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The Teacher showcases his signature lyrical skill & messages that have made him a legend
Featuring 4pm pre-show dance workshop with KwikStep
A recipient of the Living Legend Award by Urban Music and a Lifetime Achievement Award by BET Hip Hop, KRS-One (Knowledge Reigns Supreme Over Nearly Everyone) is one of the most influential, definitive figures in rap. Born Lawrence Parker in the Bronx, he made his first impressions on the music scene in the 80’s as a charter member of Boogie Down Productions, which he started with DJ Scott La Rock. Their widely successful debut Criminal Minded rang with a powerful, unforgiving sound unlike any heard before, mixing lyrical finesse with imperative messages. By the 90’s, KRS-One was releasing albums under his own name, to much acclaim. His first solo record Return of the Boom Bap contained the track “Sound of da Police,” a catchy, booming anthem. His self-titled follow-up took things further in a political direction, with the song “Free Mumia,” raising heady, probing questions among many in the rap community. He would crank out nine more solo efforts and six collaborative albums before the thunderous Now Hear This dropped in 2015. From early on, he has been a fervent activist, as evidenced by his Stop the Violence project, which he founded and continues to run, and his vocal support of veganism.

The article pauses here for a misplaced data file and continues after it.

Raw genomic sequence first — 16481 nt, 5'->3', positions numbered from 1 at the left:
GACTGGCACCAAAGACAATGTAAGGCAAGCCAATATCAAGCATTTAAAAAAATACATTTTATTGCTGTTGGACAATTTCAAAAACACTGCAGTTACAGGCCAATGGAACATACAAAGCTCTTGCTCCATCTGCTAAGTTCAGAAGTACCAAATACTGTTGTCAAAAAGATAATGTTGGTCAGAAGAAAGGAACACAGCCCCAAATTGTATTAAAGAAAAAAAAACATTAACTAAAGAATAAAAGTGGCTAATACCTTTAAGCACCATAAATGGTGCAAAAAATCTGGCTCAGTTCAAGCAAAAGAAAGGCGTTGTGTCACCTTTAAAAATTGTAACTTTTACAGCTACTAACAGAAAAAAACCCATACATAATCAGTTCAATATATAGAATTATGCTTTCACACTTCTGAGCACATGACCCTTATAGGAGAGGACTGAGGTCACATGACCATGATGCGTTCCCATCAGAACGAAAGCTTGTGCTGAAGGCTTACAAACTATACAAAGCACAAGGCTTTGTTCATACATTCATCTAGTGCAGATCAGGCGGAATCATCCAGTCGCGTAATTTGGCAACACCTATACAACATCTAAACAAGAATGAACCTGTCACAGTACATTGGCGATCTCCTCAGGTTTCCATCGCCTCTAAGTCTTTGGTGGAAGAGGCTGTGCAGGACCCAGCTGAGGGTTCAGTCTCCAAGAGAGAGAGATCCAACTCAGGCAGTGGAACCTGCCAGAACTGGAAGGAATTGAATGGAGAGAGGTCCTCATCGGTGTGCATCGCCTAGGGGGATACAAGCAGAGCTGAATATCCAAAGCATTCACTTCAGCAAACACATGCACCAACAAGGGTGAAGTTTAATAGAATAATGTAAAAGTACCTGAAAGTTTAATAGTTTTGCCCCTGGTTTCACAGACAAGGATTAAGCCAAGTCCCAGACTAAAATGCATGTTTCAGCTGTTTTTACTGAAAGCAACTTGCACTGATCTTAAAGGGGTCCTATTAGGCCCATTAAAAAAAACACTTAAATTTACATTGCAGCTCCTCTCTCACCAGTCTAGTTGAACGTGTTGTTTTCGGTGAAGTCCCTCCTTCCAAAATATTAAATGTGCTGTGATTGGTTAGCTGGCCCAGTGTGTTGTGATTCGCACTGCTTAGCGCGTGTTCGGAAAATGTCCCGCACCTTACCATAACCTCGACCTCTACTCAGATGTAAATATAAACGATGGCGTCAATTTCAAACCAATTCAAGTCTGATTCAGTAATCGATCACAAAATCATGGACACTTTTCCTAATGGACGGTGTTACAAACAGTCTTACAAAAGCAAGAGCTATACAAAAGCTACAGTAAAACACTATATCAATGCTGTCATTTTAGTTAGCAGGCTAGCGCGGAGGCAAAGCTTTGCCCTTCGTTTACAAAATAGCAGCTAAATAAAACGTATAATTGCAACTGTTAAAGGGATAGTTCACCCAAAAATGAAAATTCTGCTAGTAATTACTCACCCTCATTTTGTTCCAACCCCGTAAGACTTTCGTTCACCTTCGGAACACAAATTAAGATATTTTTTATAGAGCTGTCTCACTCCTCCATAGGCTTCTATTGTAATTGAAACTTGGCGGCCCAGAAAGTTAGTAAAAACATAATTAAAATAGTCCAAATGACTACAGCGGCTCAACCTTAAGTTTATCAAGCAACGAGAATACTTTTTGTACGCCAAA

Few disc jockeys are as chill as Charles Turner, who adopted the moniker Chuck Chillout right around the time that a burgeoning new art form known as “hip hop” was developing. He rose to prominence (alongside hip hop initiators Run-D.M.C., Slick Rick and Salt-N-Pepa) as a DJ and producer on NYC’s hit radio station 98.7 KISS FM in the ‘80s. He released a record with emcee Kool Chip named Masters of the Rhythm, an essential hip hop mix, featuring the smash “I’m Large.” Turner would make the transition to ‘on-camera’ as a breakout VJ star on the hugely popular hip hop TV show Video Music Box. In 1995 Chuck became one of the first ever deejays to play hip hop in Japan, which led to a surge in popularity of the art form in that country. On hip hop, Chillout quipped “Japanese people were totally into the culture.” After many years spinning around the globe, with performances at the Essence Music Festival and beyond, DJ Chuck circled back to his origins in 2009 and rejoined the thriving KISS FM team.